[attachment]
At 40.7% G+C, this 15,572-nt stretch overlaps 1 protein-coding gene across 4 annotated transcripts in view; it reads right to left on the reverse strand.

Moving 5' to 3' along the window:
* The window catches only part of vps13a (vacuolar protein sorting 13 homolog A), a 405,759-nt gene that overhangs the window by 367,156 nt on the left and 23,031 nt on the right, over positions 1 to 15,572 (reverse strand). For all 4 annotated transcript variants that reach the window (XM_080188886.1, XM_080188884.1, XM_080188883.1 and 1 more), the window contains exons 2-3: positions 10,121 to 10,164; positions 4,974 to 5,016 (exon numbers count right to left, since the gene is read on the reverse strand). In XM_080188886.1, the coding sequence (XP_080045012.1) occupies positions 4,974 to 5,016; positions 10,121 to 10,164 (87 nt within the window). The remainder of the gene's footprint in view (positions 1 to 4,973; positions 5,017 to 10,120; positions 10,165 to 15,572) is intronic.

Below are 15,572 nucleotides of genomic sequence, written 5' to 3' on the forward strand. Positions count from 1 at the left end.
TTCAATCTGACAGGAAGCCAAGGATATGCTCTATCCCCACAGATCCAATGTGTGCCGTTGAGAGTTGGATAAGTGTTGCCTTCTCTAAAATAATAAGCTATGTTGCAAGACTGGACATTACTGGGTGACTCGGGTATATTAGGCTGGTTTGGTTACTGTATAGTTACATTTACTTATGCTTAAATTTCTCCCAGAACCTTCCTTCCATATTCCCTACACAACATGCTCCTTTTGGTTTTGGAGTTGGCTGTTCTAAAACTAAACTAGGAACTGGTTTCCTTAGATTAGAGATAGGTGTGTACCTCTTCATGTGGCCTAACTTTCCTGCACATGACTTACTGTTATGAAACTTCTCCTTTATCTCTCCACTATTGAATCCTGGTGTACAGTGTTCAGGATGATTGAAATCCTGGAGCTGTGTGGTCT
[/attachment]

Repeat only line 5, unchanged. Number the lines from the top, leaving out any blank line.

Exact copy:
TTCAATCTGACAGGAAGCCAAGGATATGCTCTATCCCCACAGATCCAATGTGTGCCGTTGAGAGTTGGATAAGTGTTGCCTTCTCTAAAATAATAAGCTATGTTGCAAGACTGGACATTACTGGGTGACTCGGGTATATTAGGCTGGTTTGGTTACTGTATAGTTACATTTACTTATGCTTAAATTTCTCCCAGAACCTTCCTTCCATATTCCCTACACAACATGCTCCTTTTGGTTTTGGAGTTGGCTGTTCTAAAACTAAACTAGGAACTGGTTTCCTTAGATTAGAGATAGGTGTGTACCTCTTCATGTGGCCTAACTTTCCTGCACATGACTTACTGTTATGAAACTTCTCCTTTATCTCTCCACTATTGAATCCTGGTGTACAGTGTTCAGGATGATTGAAATCCTGGAGCTGTGTGGTCT